The Independent National Electoral Commission (INEC) will on Tuesday publish the voters register – one month to the election - in line with the Electoral Act.
Mr. Kayode Idowu, INEC Chairman Prof. Attahiru Jega’s spokesman, said yesterday that the register will be on display to allow for public scrutiny for claims and objections.
The publication of the register will end the anxiety over the list. Those who have not registered will no longer be able to do so before the elections.
Idowu said those who registered during the continous Voter Registration (CVR) and those whose names are on the register but yet to pick up their Permanent Voter Cards (PVCs), will still be free to have the cards until the end of the month.
The elections are slated for February 14 and 28.
The list will be published in line with Section 19(i) of the Electoral Act, 2010 as amended.
Section 9(5) of the Act also forbids INEC from registering any person not later than 30 days before any election. Section 19(5) directs the commission to publish names of those expected to participate in the April 14th and 15th general elections forthwith.
The section reads: “Subject to the provisions of section 9(5) of this Act, the Commission shall, by notice, appoint a period of not less than five days and not exceeding 14 days, during which a copy of the voters’ register for each local government, Area Councillor ward shall be displayed for public scrutiny and during which period any objection or complaint in relation to names omitted or included in the voters’ register or relation to any necessary correction, shall be raised or filed.”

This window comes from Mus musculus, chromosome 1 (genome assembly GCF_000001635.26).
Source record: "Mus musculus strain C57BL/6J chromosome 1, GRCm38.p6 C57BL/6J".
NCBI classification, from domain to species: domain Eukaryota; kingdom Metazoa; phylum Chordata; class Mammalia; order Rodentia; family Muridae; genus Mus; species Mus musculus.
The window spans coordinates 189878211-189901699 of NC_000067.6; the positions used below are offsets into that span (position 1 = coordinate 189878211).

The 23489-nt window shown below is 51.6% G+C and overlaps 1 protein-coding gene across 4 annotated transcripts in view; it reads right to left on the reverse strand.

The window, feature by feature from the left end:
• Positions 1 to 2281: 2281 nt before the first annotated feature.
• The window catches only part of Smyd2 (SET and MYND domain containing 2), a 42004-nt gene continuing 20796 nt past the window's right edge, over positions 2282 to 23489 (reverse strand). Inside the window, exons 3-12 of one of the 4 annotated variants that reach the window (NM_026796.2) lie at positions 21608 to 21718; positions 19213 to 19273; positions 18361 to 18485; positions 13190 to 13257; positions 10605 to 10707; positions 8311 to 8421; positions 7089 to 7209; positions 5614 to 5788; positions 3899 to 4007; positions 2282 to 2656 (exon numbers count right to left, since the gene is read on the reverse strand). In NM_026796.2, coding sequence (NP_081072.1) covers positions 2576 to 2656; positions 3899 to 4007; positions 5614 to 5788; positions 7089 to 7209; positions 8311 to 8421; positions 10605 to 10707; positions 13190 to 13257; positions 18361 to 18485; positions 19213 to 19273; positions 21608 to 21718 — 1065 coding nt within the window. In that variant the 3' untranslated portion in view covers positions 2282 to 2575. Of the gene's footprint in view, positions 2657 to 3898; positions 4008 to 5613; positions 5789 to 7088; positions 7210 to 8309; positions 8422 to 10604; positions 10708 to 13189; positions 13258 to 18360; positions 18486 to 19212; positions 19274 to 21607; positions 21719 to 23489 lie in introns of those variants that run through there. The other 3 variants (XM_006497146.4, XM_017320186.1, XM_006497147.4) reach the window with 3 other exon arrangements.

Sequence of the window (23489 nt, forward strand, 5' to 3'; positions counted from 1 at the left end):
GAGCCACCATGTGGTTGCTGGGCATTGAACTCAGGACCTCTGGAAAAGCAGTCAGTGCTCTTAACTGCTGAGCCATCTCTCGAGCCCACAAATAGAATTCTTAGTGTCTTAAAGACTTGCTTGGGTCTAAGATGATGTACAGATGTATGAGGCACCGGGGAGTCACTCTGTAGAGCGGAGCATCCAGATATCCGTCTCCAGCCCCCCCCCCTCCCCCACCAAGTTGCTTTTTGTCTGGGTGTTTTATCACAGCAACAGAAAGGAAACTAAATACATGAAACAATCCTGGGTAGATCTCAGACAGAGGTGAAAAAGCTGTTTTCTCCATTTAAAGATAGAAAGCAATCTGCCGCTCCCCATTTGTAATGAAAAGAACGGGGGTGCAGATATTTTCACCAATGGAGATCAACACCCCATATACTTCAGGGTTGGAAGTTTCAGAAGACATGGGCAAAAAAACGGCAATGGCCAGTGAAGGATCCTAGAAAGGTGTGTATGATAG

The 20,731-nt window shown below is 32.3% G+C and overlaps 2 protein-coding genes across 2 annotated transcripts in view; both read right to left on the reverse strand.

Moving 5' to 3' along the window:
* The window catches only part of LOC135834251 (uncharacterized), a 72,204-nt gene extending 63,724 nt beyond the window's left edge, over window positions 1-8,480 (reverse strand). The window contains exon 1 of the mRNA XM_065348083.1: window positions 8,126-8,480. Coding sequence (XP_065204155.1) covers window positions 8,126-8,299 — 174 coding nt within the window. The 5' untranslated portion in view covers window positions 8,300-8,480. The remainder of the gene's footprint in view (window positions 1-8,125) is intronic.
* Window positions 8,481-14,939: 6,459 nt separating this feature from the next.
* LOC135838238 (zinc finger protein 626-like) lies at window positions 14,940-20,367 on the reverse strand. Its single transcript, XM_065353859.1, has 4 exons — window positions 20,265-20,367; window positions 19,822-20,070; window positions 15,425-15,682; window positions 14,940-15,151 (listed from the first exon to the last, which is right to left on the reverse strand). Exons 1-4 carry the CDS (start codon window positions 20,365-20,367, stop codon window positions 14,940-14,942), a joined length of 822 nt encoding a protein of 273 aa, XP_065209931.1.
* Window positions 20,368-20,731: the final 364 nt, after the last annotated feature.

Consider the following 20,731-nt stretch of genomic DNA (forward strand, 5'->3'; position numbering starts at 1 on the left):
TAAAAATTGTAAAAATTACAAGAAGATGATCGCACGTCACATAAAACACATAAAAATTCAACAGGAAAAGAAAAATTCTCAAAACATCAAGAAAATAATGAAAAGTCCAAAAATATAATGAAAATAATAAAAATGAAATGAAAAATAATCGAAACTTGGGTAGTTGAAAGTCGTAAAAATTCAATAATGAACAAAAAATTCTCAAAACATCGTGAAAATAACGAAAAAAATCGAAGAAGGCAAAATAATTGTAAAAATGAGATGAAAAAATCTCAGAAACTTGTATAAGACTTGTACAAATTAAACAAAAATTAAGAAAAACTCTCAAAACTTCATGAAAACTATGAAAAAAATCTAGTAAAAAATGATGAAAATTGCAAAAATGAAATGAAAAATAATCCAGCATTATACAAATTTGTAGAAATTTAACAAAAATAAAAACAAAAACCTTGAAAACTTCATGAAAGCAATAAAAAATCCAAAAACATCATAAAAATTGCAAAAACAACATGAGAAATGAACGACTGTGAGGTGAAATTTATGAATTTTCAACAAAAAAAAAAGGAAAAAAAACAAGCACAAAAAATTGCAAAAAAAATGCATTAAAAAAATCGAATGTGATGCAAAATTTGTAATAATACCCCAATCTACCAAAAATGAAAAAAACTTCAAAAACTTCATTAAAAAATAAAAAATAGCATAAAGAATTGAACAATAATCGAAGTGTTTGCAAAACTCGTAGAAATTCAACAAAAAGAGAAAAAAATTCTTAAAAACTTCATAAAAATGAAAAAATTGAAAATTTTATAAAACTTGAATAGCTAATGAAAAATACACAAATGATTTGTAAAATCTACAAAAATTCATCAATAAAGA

Section 9(5) states: “The registration of voters, updating and revision of the register of voters under the section shall stop not later than 30days before any election covered by this Act”
INEC is contemplating carving out constituencies for Internally Displaced Persons (IDPs) among other possible options, to ensure their participation in the elections.
The committee set up to look into various possibilities has submitted a report after working for two weeks.
IDP camps have been created in Yobe, Borno and Adamawa states, which have been under attack of insurgents.
Idowu said: “One option is to designate a safe haven as a constituency, because the law prescribes constituency and residency voting. You can designate a safe area as a safe haven and invite everybody to come to that constituency from wherever they dwell within or outside the country to come over and cast their votes.
“If you have possibility of IDP camps being homogenous in terms of where people migrated from, you can move the polling units and get them to vote. So there are many options that the security can work with but essential it will still need security cover to do these things.”
Jega has been invited by the House of Representatives to explain the plan for the elections.
The lawmakers are concerned about the chances of the country’s 3.3 million Internally Displaced Persons (IDPs) voting in the elections.
The meeting has been fixed for January 20.
The Chairman, House Committee on Electoral Matters, Jerry Manwe, the INEC boss and his team are expected to elaborate on INEC’s level of preparedness.
Funding, security and franchise of IDPs as well as other sundry matters will be discussed.